Dozens of fans, media and legislative staffers gathered on the south steps of the Captiol on March 18 for a ceremony to honor the contributions of country music legend Merle Haggard.
State Rep. Doug Miller, R-New Braunfels, authored House Resolution 634, highlighting the singer's long history.
"From humble beginnings to becoming a country and western legend and hero to many, we are honored to recognize [him] today with a resolution from the Texas House of Representatives," Miller said.
He continued, referencing several of Haggard's songs, "Whether you're a workin man with the blues, ever flown on silver wings, you've known an Okie from Muskogee or, like me, have been drinking misery and gin because I'm a fool who chased a rainbow … no matter what your lot in life, literally millions of people have their lives [represented] in one of Merle Haggard's songs. "
Haggard and his Strangers created a sound that thousands of bands—including Miller's own—have tried to emulate, Miller said.
"Christmas in 1967, my mother and father gave me a portable record player and two albums. I can't remember who the other album was, but I will tell you the one that I wore out was 'The Best of Merle Haggard.' From that point until today, I've been one of Merle's most ardent fans," he said.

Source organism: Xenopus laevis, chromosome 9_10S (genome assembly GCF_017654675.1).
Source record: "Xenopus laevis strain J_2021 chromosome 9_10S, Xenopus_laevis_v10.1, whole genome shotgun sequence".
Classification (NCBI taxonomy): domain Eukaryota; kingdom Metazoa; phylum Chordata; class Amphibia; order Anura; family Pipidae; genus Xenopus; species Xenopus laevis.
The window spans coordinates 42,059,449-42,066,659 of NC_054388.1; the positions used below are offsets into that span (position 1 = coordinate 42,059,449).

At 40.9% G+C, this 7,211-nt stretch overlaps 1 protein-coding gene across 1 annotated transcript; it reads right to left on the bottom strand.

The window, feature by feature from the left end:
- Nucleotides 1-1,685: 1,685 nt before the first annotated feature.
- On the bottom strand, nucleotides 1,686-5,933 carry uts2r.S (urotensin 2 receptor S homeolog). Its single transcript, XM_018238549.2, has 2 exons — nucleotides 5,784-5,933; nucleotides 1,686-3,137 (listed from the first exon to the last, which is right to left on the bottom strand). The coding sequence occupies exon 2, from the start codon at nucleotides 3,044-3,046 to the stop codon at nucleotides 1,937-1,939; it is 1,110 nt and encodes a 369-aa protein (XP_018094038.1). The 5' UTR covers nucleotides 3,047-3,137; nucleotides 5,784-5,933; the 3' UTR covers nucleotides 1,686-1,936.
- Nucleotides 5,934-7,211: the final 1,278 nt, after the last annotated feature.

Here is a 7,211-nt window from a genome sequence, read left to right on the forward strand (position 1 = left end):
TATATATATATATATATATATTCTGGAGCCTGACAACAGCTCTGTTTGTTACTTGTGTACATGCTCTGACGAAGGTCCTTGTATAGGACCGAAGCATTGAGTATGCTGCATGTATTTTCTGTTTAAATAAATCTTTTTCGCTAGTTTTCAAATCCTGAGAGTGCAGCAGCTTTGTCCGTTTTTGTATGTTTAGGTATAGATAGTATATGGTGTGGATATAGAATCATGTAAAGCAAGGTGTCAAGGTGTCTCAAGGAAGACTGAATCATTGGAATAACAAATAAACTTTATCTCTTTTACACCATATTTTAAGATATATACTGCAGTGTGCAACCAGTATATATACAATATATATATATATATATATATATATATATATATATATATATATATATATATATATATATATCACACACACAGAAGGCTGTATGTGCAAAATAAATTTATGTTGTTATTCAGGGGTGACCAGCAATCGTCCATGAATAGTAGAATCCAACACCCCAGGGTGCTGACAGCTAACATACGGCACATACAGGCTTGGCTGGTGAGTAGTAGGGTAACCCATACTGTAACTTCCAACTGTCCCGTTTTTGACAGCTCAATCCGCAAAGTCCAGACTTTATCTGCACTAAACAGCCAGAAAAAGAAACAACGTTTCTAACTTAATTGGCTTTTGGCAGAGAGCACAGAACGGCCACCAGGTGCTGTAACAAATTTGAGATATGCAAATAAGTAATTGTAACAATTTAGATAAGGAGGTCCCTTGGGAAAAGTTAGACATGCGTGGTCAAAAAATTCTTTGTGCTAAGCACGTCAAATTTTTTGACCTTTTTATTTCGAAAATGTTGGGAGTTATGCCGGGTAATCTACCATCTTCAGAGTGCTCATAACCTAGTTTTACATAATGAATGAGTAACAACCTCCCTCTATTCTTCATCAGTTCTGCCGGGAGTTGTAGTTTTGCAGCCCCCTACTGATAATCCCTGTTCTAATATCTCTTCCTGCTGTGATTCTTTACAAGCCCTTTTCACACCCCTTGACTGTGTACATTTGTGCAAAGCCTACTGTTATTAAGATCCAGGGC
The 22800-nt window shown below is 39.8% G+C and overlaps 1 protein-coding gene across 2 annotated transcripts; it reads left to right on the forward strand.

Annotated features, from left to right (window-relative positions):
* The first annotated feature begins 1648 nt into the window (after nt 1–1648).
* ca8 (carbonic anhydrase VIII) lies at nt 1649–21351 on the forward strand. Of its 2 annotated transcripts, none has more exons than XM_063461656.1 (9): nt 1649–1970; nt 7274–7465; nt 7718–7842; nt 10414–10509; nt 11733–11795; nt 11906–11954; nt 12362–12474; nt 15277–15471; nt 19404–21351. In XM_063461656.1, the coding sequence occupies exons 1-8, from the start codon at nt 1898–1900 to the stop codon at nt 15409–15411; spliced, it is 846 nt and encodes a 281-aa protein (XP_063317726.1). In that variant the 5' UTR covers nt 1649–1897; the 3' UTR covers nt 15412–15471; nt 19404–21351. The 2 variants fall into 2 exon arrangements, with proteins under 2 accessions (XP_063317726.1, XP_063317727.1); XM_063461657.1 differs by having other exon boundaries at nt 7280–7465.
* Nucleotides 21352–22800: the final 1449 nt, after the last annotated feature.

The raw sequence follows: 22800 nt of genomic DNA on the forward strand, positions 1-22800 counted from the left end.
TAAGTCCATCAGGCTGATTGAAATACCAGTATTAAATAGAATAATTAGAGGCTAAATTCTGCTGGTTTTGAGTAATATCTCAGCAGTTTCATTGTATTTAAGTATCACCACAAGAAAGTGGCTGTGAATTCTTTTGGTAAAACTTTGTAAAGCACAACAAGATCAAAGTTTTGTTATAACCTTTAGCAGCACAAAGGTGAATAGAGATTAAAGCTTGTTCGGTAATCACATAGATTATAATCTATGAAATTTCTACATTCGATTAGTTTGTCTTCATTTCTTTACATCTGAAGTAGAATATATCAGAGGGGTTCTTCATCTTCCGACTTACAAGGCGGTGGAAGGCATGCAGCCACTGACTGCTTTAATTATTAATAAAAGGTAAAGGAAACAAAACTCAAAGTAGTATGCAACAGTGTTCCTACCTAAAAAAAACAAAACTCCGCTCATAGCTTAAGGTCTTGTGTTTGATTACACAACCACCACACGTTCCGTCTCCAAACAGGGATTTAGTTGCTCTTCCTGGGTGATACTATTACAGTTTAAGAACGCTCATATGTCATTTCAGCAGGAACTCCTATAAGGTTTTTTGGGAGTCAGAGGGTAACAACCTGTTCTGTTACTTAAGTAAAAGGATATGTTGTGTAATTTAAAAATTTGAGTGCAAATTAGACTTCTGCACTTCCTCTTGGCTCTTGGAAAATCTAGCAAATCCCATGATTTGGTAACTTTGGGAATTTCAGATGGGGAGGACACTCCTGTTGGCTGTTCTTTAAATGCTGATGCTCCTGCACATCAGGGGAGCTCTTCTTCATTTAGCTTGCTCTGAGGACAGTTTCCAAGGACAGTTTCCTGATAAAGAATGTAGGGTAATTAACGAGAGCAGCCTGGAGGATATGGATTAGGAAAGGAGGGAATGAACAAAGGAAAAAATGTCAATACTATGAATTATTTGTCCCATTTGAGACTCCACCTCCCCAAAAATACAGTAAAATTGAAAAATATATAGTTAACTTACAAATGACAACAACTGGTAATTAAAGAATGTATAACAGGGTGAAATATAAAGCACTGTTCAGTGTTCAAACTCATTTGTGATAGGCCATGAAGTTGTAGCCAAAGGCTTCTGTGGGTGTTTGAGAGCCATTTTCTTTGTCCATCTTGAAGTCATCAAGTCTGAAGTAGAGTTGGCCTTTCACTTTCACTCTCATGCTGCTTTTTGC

Ilissa Nolan, House of Representatives reading clerk, read the resolution, which began, "For nearly half a century, the music of Merle Haggard has championed those familiar with the hardships of life, and the evocative songs of this country music legend have made a lasting mark on American music and earned him recognition as the poet of the common man."
Haggard spoke briefly to the crowd who had gathered on the steps.
"It's really something special to be here in the great state of Texas, and [to] have honors for me after all the years that I've spent here," Haggard said. "I really sincerely thank you from the bottom of my heart."
"Thank you!" responded a member of the crowd.